Cedric Gibbons

Cedric Gibbons
Born Austin Cedric Gibbons
(1893-03-23)March 23, 1893
Dublin, Ireland
Died July 26, 1960(1960-07-26) (aged 67)
Los Angeles, California, U.S.
Resting place Calvary Cemetery, East Los Angeles
Occupation Art director, set decorator
Years active 1919 1956
Spouse(s) Dolores del Rio (m. 1930; div. 1941)
Hazel Brooks (m. 1944–60)

Austin Cedric Gibbons (March 23, 1893 July 26, 1960), known professionally as Cedric Gibbons, was an Irish art director and production designer for the film industry. He also made a significant contribution to motion picture theater architecture from the 1930s to 1950s. He is credited as the designer of the Oscar statuette in 1928. He was nominated 38 times for the Academy Award for Best Production Design and won the Oscar 11 times.[1]


Gibbons was born in Dublin, Ireland and studied at the Art Students League of New York and worked for his architect father. While at Edison Studios from 1915, he first designed a set for a film released in 1919, assisting Hugo Ballin. But, after this first foray, the studio closed, and he signed with Samuel Goldwyn in 1918. This evolved to working for Louis B. Mayer at Metro-Goldwyn-Mayer from 1924 to 1956.

Gibbons was one of the original 36 founding members of The Academy of Motion Picture Arts and Sciences and oversaw the design of the Academy Awards statuette in 1928, a trophy for which he himself would be nominated 39 times, winning 11.[2]

He retired in 1956 with about 1,500 films credited to him: however, his contract with MGM dictated that he receive credit as art director for every MGM film released in the United States, even though other designers may have done the bulk of the work. Even so, his actual hands-on art direction may have been about 150 films.

Personal life and death

In 1930, Gibbons married actress Dolores del Río and co-designed their house in Santa Monica, an intricate Art Deco residence influenced by Rudolf Schindler. They divorced in 1941; three years later [3] he married actress Hazel Brooks with whom he remained until his death.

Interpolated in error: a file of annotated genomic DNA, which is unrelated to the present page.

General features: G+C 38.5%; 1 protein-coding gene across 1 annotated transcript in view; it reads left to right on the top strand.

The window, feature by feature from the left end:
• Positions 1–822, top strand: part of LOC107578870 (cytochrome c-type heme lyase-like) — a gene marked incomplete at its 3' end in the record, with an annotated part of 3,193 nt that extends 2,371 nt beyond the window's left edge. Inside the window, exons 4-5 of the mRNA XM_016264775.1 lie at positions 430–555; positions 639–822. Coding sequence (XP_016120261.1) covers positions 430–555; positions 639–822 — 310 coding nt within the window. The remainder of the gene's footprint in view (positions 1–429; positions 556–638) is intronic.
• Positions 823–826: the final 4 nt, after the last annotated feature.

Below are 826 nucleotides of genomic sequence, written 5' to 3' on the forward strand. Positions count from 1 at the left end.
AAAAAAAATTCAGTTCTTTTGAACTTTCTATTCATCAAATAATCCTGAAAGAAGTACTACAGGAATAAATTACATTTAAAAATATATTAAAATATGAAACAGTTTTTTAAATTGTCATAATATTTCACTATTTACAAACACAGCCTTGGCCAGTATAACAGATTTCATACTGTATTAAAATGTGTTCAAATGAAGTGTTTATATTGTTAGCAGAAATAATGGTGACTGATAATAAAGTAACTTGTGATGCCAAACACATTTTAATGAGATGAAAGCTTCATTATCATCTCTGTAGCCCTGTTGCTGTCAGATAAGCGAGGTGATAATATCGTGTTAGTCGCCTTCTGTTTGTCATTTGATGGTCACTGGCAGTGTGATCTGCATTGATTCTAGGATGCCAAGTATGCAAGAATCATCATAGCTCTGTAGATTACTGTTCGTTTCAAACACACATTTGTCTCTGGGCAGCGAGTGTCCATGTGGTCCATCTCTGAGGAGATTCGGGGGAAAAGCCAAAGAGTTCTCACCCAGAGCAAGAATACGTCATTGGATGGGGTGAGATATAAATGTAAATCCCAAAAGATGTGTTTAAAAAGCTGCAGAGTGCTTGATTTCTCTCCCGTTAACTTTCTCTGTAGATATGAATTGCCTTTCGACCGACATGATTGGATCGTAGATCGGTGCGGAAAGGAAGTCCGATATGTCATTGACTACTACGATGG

On July 26, 1960, Gibbons died in Los Angeles at the age of 67. He is buried in the Calvary Cemetery, East Los Angeles.


Gibbons's set designs, particularly those in such films as Born to Dance (1936) and Rosalie (1937), heavily inspired motion picture theater architecture in the late 1930s through 1950s. The style is found very clearly in the theaters that were managed by the Skouras brothers, whose designer Carl G. Moeller used the sweeping scroll-like details in his creations. Among the more classic examples are the Loma Theater in San Diego, The Crest in Long Beach and Fresno, and the Culver Theater in Culver City, all of which are in California and some extant. The style is sometimes referred to as Art Deco and Art Moderne. The iconic Oscar statuettes that he designed, which were first awarded in 1929, are still being awarded to winners at Oscars Awards ceremonies each year.

Academy Awards

Awards for Art Direction

Nominations for Art Direction

See also



  1. "Nominee Facts - Most Nominations and Awards", Academy of Motion Picture Arts and Sciences; retrieved November 29, 2015.
  2. "Cedric Gibbons Biography". theoscarsite.com. Retrieved 2010-02-28.
  3. "Glamour Girls of the Silver Screen". Retrieved 2013-07-05.

External links

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